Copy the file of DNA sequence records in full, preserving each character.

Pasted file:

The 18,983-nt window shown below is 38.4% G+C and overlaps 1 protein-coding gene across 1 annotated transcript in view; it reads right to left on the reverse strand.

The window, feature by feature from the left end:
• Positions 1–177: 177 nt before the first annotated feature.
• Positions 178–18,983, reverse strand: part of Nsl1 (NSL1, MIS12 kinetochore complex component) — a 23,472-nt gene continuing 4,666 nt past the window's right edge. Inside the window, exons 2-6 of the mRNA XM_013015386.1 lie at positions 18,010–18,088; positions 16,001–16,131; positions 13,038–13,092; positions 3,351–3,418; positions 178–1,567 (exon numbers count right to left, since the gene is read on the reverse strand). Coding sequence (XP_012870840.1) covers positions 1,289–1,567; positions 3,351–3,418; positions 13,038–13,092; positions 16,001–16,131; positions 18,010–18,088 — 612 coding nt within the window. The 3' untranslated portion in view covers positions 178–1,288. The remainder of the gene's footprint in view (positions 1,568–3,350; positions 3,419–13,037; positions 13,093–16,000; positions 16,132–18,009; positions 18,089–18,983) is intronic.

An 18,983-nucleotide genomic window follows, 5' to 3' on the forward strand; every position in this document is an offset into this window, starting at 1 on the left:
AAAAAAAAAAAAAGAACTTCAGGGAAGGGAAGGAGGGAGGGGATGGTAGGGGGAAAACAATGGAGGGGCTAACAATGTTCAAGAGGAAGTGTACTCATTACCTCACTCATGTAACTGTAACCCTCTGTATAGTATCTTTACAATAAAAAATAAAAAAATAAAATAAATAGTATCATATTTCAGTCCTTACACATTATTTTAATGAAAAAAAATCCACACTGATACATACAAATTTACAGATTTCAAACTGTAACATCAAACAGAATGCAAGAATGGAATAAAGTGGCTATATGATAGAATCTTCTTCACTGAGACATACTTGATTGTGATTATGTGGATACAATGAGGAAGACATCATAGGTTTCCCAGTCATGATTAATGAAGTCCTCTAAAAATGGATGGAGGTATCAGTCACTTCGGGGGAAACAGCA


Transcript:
The 18,983-nt window shown below is 38.4% G+C and overlaps 1 protein-coding gene across 1 annotated transcript in view; it reads right to left on the reverse strand.

The window, feature by feature from the left end:
• Positions 1–177: 177 nt before the first annotated feature.
• Positions 178–18,983, reverse strand: part of Nsl1 (NSL1, MIS12 kinetochore complex component) — a 23,472-nt gene continuing 4,666 nt past the window's right edge. Inside the window, exons 2-6 of the mRNA XM_013015386.1 lie at positions 18,010–18,088; positions 16,001–16,131; positions 13,038–13,092; positions 3,351–3,418; positions 178–1,567 (exon numbers count right to left, since the gene is read on the reverse strand). Coding sequence (XP_012870840.1) covers positions 1,289–1,567; positions 3,351–3,418; positions 13,038–13,092; positions 16,001–16,131; positions 18,010–18,088 — 612 coding nt within the window. The 3' untranslated portion in view covers positions 178–1,288. The remainder of the gene's footprint in view (positions 1,568–3,350; positions 3,419–13,037; positions 13,093–16,000; positions 16,132–18,009; positions 18,089–18,983) is intronic.

An 18,983-nucleotide genomic window follows, 5' to 3' on the forward strand; every position in this document is an offset into this window, starting at 1 on the left:
AAAAAAAAAAAAAGAACTTCAGGGAAGGGAAGGAGGGAGGGGATGGTAGGGGGAAAACAATGGAGGGGCTAACAATGTTCAAGAGGAAGTGTACTCATTACCTCACTCATGTAACTGTAACCCTCTGTATAGTATCTTTACAATAAAAAATAAAAAAATAAAATAAATAGTATCATATTTCAGTCCTTACACATTATTTTAATGAAAAAAAATCCACACTGATACATACAAATTTACAGATTTCAAACTGTAACATCAAACAGAATGCAAGAATGGAATAAAGTGGCTATATGATAGAATCTTCTTCACTGAGACATACTTGATTGTGATTATGTGGATACAATGAGGAAGACATCATAGGTTTCCCAGTCATGATTAATGAAGTCCTCTAAAAATGGATGGAGGTATCAGTCACTTCGGGGGAAACAGCA